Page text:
Our lives is surrounded by “microchips”. Imagine you wake up with an alarm clock, use a vibrating toothbrush to brush your teeth, turn the shower on with temperature controlled water, make coffee on a coffee machine, check your emails, grab your car automated keys and make a dash to your car to drive to work. Every one of these things is powered by one or more “microchips”.. These are the little brains that power everything in our daily lives and make life seem so smooth.
What do these microchips look like?
I will use this question to also teach you how to “modify” your foldscope slightly to actually achieve a new kind of imaging technique – called “reflected light microscopy”. As the name suggests – reflected light microscopy actually shines light on an opaque object (say a gem stone, metal film of microchip for our purpose) and thus allows us to image “opaque” objects. In contrast, until now – you have been using foldscope in “transmitted light microscopy” mode where light passes through a translucent sample to make it visible to your eye.
1. For reflected light microscopy, you need a light source on the same side as the sensor (your cellphone camera). We will achieve this by using the flash light already embedded in your iPhone or any normal cellphone!!
2. Simply punch a hole at an appropriate distance in “both” the magnetic couplers to align with the cellphone flash light. You can use either a simple punch for it or just a pin. Please be careful when using sharp objects so as not to hurt yourself!! Make a hole the same size as the central hole in the magnetic coupler. These holes should not change the performance of the microscope in transmitted light imaging.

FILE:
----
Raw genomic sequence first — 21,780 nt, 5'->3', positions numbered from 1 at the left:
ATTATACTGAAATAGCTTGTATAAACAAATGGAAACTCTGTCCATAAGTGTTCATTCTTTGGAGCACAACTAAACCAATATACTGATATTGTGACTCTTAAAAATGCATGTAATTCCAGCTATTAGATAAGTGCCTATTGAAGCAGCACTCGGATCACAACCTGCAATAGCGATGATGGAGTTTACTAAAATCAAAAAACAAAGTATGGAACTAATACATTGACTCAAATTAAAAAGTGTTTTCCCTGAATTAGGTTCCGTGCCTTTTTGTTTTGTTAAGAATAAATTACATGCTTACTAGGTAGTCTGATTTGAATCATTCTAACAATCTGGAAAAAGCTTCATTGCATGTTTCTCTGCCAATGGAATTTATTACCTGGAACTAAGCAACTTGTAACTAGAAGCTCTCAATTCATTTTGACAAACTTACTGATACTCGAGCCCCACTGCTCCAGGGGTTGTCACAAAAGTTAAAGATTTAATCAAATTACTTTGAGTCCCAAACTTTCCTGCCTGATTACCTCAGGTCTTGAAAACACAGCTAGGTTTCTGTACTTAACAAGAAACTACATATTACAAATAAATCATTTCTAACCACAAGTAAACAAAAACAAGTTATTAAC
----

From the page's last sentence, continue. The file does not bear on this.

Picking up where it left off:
3. Punch a hole in the top piece of foldscope which holds the lens such that light can actually penetrate from flashlight on the cellphone, through the first magnetic coupler, via the Optics holding paper on top surface of foldscope, and through the second magnetic coupler and onto the same below.
4. That’s it – use foldscope as usual but with back LED switched “off” and top flashlight switched “on”
5. Most android based phones allow you to keep flashlight on while imaging using the camera. Iphone 5 and lower for some reason switches off the flight light for some reason whenever you turn the camera on. I used Evernote app’s “document camera” button to circumnavigate this issue which does leave the flash light on while taking pictures.
6. This is very simple, and you should be able to put any opaque object (bigger insects, gem stones, metal, microchips etc) inside foldscope and still view them.
7. Even for our usual transparent objects, imaging in reflects light gives beautiful images with very high contrast – so this is a simple modification that you all should try.
So here are some images of things I looked at through my “reflected light”
Microscopy foldscope. I am also very excited to share this with you all, because foldscope is not a fixed object. It’s what you make of it – it’s how you use it, modify it, repurpose it to fit your need. That’s where the fun is. So I hope you enjoy this “hack” – next time I will post a hack to increase the imaging resolution of your foldscope – so stay tuned.